But, what about groups? That's where this trap gets fun. A halfling rogue may scout ahead of the party, and not even trip the trap. You can set whatever amount of weight you want for the pivot.
Two warriors go next, single file. They weigh about the same, so the trap doesn't move. But, when the wizard steps behind the second warrior, the trap triggers (because the wizard doesn't have heavy armor and weapons.) Oops, two dead adventurers. And the cleric is still on the far side of the trap, freaking out.

How I Would Adjudicate The Trap
First, I would describe the room or the hallway its in. "The air here is sharp and acrid. It's also somewhat dry compared to the other areas you have been in the complex. You occasionally hear a drip noise from somewhere you can't pinpoint."
Next, I would set a fairly high DC for finding the pit. For 5E this would be 20+. For OSR games, it would be a 15% penalty to Find Traps. The reason for this is twofold. First, this is a high-level trap. I wouldn't throw it at any characters less than level 10, no matter which system. Second, I want wiggle room for how they explore the area. If they just tamp with a 10' pole, no bonus (remember to set the pivot weight at 40+ lbs). If they pour water down the hallway, I will give them a bonus. Players are creative people, and I want to be able to reward the creativity without sacrificing lethality.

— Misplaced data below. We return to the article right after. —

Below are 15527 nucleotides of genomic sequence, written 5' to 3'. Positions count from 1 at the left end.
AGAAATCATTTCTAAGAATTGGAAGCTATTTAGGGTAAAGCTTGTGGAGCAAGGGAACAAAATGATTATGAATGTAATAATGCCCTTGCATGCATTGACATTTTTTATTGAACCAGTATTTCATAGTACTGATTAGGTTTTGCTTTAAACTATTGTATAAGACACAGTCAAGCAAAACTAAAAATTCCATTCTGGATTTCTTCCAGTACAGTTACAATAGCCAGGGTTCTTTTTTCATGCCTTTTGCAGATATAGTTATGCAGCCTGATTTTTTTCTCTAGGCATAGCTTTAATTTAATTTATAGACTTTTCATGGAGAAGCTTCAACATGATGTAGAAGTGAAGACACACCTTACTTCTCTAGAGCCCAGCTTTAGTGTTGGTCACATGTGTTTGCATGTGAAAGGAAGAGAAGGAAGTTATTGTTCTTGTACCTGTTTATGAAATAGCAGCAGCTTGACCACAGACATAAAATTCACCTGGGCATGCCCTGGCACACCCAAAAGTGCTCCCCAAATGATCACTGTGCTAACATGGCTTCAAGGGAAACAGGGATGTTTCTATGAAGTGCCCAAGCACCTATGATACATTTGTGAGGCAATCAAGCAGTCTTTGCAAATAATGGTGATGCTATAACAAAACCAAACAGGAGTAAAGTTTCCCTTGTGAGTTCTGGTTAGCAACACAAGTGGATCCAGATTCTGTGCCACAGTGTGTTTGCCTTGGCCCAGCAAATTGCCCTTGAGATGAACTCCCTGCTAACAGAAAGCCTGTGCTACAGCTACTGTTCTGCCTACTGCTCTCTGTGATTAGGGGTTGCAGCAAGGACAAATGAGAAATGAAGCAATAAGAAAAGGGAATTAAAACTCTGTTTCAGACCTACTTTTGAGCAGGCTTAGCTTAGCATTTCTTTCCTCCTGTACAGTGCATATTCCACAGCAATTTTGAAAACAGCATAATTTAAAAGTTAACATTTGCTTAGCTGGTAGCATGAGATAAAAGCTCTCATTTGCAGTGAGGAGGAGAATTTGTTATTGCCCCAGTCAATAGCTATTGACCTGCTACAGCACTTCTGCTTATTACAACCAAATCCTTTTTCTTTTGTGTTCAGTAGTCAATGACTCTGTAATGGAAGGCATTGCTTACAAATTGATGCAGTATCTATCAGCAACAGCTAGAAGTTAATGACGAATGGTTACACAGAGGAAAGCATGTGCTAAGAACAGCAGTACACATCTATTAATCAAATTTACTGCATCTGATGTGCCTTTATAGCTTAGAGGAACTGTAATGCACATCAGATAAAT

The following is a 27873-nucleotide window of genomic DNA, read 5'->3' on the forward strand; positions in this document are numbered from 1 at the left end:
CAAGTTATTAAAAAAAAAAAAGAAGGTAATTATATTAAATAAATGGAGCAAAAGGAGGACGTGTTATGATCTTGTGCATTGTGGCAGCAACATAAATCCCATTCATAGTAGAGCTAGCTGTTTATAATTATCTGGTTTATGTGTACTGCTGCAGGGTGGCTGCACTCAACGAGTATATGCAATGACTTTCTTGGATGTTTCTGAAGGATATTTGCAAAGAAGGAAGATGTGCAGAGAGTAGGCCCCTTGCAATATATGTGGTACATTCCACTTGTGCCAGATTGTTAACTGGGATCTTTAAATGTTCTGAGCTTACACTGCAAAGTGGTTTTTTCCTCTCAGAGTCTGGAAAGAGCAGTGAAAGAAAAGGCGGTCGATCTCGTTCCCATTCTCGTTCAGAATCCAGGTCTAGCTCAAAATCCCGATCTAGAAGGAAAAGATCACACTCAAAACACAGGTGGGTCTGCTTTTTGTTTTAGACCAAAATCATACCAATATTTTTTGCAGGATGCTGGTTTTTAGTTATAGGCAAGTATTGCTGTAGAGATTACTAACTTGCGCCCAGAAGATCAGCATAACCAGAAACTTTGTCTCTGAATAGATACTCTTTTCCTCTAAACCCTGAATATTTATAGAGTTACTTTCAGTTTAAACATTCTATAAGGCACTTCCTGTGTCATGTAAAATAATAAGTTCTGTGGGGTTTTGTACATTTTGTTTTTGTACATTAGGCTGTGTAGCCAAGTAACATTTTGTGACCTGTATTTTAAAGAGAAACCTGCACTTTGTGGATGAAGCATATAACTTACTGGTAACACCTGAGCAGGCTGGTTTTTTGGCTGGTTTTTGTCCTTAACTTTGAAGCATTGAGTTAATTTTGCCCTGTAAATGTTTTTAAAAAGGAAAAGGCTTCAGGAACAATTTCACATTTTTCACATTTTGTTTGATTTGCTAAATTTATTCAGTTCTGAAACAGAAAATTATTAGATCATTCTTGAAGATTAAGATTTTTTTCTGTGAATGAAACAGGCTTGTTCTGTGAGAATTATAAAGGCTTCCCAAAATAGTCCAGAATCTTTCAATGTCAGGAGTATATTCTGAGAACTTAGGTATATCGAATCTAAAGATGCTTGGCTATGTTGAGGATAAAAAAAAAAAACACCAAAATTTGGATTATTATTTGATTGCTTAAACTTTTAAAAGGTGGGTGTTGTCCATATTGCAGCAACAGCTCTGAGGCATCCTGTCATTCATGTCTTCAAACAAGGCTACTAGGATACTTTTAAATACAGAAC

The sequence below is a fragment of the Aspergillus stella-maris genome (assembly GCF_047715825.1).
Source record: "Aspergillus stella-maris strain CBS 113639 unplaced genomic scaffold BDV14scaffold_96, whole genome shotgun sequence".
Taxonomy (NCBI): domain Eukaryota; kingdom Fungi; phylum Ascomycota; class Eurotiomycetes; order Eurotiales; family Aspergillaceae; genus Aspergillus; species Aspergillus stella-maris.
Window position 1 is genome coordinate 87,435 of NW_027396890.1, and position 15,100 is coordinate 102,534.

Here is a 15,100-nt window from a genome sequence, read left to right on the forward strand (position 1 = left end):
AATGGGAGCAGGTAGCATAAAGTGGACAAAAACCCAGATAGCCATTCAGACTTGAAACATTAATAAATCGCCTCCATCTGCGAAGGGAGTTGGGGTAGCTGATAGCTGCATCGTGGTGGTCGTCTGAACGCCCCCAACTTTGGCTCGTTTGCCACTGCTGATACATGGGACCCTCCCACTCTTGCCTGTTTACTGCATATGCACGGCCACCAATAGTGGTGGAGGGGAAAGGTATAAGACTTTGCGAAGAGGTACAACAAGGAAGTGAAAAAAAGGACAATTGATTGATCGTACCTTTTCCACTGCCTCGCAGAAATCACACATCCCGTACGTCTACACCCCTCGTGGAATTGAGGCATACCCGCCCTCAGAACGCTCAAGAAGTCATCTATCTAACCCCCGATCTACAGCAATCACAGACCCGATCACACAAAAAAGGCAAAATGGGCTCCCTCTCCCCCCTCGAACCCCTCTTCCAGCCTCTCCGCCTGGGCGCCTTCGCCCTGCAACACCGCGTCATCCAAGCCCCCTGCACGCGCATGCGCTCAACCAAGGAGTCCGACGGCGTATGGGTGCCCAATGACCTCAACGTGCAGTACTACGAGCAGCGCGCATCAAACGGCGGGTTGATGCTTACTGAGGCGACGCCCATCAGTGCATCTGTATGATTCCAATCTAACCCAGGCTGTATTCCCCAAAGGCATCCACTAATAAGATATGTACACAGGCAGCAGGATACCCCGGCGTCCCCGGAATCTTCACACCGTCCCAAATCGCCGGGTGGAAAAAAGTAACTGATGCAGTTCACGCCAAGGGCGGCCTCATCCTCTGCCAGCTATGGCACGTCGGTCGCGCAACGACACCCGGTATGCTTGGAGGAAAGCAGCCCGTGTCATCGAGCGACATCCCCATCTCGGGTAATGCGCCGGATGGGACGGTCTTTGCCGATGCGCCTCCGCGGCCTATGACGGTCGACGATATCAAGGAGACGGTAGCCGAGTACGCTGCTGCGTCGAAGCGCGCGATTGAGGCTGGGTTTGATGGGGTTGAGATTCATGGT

Finally, I would use the trap as intended. If it is not found, it should kill someone. Like, gone forever. And their gear. If it is found, I would let them come up with creative solutions to "locking" the trap. Maybe they lay ropes tightly over it, and spike them into the ground. Maybe they just use it as a gold storage facility (keeping the upward-moving side at ground level). Maybe they come up with something entirely unexpected.